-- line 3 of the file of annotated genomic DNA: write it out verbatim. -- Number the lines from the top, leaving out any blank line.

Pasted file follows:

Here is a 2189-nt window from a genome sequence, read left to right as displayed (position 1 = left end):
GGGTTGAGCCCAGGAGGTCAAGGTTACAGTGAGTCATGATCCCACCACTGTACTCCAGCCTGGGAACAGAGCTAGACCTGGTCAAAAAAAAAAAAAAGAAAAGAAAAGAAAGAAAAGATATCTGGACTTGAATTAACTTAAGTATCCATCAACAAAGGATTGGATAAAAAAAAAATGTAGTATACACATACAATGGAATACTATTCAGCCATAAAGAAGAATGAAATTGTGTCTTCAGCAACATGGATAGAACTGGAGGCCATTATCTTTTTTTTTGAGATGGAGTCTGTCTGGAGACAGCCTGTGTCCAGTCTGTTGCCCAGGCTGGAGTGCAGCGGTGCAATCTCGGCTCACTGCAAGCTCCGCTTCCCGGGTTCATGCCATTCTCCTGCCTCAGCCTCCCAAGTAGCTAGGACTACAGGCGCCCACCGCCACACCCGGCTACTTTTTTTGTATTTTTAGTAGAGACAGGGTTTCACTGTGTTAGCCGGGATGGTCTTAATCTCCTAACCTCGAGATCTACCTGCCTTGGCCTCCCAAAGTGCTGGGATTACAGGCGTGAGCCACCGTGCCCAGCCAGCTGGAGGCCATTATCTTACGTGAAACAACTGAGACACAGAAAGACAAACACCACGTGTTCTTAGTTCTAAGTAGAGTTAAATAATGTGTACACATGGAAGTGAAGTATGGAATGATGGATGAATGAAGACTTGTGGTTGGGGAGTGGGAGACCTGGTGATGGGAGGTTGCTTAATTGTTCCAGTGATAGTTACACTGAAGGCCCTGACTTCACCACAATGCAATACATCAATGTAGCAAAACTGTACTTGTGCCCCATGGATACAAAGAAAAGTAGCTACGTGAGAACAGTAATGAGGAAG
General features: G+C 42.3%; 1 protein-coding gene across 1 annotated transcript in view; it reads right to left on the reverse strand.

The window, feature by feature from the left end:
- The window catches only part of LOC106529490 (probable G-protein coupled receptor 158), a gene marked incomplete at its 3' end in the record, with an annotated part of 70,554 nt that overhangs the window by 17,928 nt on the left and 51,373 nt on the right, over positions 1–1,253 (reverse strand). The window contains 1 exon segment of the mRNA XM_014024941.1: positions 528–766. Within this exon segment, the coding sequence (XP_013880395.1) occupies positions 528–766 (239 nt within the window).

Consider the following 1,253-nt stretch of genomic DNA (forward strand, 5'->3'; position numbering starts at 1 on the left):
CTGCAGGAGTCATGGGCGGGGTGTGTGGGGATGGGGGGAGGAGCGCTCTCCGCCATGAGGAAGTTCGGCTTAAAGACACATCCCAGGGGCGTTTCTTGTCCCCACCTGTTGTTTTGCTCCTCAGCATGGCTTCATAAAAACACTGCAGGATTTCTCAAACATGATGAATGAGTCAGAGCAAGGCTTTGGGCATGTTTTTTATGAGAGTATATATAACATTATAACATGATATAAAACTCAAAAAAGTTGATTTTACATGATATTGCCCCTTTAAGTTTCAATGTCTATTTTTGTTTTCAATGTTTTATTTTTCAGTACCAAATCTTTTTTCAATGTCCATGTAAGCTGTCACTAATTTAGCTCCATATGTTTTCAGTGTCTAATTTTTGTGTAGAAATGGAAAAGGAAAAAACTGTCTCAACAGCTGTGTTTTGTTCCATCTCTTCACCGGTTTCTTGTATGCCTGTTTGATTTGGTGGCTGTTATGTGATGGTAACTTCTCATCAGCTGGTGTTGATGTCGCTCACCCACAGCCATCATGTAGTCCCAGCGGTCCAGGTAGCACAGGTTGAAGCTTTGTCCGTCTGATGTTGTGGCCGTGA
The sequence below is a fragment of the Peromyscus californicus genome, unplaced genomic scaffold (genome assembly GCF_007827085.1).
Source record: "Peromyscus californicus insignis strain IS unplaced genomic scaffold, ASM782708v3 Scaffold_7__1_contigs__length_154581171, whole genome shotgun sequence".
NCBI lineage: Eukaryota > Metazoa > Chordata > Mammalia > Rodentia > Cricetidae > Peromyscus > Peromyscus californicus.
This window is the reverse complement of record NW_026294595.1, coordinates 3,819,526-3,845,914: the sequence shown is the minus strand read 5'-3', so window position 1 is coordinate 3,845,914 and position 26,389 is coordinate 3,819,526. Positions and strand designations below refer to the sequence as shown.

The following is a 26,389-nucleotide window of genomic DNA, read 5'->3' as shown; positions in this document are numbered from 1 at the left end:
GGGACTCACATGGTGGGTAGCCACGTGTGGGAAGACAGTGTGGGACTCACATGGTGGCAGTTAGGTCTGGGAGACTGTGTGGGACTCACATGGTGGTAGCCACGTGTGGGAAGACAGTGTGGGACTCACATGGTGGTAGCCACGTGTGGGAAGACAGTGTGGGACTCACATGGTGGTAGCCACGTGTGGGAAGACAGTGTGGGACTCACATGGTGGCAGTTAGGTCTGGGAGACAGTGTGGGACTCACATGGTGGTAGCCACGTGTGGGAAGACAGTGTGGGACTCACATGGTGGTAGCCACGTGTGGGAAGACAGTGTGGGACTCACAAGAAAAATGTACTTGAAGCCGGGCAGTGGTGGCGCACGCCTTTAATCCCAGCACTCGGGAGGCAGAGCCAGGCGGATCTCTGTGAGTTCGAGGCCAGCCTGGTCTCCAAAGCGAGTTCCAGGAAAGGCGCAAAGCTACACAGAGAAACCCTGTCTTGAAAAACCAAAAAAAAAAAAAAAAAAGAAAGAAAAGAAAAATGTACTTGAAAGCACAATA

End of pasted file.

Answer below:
General features: G+C 42.3%; 1 protein-coding gene across 1 annotated transcript in view; it reads right to left on the reverse strand.